Just a few Q’s: How does the backlash affect your pedalling speed? Are you using longer cranks to compensate? What is your top speed and average Coker speeds on the flat? How different is that with the geared up Coker? What about hillclimbs and downhills? Did you take it off road?
Look forward to your ride report Kris!
p/s Did I mention I want one? When will the Harper hub be available?
John, I want a geared up 29’er too- I think it will be the perfect travel unicycle. Easy to take on a plane and then Unitouring in 1:1.5 mode. Flick it to 1:1 mode and you have a MUni to ride on your trip! As for the geared up Coker- that would be perfect for the UNICON 10km road race.
So a blueshift won’t be a 24hour race machine? Once you inevitably get groggy and tired you go down? I guess that’s not good for long endurance races. Do you think that anyone can get good enough on a blueshifted uni to be able to zone out on it? Would you akin riding blueshift to an easier version of gliding-If you’ve got your concentration on it it’s perfectly easy (once you’ve learned it), but if you let your mind wander you lose it and fall?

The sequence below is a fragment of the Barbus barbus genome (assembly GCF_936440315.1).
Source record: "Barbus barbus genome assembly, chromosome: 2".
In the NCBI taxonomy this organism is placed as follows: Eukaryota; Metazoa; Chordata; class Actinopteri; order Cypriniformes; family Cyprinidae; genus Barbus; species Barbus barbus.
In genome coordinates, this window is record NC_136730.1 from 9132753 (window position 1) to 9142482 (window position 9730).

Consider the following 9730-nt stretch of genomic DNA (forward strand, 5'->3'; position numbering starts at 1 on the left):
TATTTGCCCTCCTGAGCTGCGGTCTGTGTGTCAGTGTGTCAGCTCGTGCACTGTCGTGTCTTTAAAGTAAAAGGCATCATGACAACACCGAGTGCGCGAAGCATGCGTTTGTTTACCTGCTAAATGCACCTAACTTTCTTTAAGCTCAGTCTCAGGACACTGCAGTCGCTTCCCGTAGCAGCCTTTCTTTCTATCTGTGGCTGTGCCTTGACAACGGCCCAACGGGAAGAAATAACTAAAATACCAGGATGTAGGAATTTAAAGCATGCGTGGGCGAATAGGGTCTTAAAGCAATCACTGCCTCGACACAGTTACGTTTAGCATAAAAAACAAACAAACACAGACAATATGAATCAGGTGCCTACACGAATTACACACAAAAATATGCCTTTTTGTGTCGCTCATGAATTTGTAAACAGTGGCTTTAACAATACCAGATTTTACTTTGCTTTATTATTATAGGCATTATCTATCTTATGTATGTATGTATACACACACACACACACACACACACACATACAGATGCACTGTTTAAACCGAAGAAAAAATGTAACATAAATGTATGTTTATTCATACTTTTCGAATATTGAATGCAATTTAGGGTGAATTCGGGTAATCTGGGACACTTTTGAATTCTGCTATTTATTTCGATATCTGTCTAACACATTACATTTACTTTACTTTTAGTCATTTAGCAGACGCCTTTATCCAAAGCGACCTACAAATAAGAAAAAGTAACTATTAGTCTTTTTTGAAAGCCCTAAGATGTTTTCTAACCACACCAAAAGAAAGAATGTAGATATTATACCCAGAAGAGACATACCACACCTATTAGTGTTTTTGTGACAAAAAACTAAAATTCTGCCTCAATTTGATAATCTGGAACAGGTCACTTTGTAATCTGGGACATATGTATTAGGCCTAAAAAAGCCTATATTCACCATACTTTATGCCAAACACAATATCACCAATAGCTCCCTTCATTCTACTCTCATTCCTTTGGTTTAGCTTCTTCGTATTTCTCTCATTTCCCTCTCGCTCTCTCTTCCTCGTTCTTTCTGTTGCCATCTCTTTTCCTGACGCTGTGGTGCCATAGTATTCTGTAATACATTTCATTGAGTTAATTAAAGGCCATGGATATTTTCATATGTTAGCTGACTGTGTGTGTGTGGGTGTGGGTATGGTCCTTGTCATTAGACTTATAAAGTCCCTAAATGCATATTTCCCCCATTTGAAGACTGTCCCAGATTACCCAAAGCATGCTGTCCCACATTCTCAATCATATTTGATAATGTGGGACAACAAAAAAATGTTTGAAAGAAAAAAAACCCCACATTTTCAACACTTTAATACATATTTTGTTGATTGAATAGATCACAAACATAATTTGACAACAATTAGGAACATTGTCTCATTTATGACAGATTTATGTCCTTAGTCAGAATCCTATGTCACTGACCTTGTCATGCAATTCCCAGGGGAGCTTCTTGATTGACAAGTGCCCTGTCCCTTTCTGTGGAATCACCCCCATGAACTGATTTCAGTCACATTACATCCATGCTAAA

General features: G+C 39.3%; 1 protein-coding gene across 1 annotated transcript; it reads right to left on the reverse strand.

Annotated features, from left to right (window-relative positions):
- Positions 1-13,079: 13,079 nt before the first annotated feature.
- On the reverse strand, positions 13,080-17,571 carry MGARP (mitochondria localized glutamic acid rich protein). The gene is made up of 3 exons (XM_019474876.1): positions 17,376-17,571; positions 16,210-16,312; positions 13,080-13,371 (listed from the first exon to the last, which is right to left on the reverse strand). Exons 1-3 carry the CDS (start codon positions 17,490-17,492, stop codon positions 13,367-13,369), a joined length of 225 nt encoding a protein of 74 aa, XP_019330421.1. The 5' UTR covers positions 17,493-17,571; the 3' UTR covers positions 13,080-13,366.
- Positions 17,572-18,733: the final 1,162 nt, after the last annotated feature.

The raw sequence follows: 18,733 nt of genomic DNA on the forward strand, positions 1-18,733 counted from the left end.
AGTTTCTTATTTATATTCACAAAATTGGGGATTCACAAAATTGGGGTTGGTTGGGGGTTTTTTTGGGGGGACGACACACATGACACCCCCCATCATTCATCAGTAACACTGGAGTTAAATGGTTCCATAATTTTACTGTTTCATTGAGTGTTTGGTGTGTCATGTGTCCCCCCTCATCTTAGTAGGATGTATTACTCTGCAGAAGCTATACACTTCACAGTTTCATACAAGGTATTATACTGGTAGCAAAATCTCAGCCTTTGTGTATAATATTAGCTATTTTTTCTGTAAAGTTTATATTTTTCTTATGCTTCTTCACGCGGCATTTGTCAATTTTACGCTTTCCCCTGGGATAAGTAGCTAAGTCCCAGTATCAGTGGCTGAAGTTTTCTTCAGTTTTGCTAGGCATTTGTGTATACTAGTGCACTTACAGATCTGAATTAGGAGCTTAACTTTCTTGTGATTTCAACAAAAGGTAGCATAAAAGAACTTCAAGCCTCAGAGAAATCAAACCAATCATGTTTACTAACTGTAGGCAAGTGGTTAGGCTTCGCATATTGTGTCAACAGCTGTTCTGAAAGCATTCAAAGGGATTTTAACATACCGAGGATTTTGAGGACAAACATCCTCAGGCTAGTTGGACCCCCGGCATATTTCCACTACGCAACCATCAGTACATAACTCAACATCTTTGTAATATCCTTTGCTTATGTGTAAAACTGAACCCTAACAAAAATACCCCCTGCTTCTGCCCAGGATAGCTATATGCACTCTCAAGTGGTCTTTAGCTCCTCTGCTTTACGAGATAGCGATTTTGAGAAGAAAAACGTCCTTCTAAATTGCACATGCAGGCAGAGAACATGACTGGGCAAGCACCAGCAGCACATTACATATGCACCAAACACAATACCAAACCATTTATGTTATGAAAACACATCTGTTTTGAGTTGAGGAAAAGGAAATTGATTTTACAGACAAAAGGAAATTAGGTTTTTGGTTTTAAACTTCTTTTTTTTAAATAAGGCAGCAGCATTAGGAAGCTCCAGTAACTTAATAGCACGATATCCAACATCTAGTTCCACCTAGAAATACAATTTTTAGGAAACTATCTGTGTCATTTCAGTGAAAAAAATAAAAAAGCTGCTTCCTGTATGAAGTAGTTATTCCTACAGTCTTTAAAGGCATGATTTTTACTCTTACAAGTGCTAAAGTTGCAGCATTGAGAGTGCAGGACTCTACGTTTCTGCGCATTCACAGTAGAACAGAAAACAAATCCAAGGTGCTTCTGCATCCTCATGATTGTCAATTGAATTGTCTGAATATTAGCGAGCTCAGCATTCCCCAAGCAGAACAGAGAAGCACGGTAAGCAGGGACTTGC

I wouldn’t say that no one is going to get good enough to ride Blue Shift or a geared up Coker on long rides. In fact, I’m sure there are some riders who are good enough that they could take Blue Shift or a geared up Coker on long rides. I just don’t expect normal riders to ride them with a lot of control and a lot of speed. They’re going to be challenging to ride.
I don’t think anyone will be able to zone out to the degree that you can on a Coker or a standard unicycle. The geared unicycle is just too twitchy. But good riders could probably zone out a bit.
With a geared up Coker I think the current 100 mile record of 6 hours 44 minutes will be in jeopardy.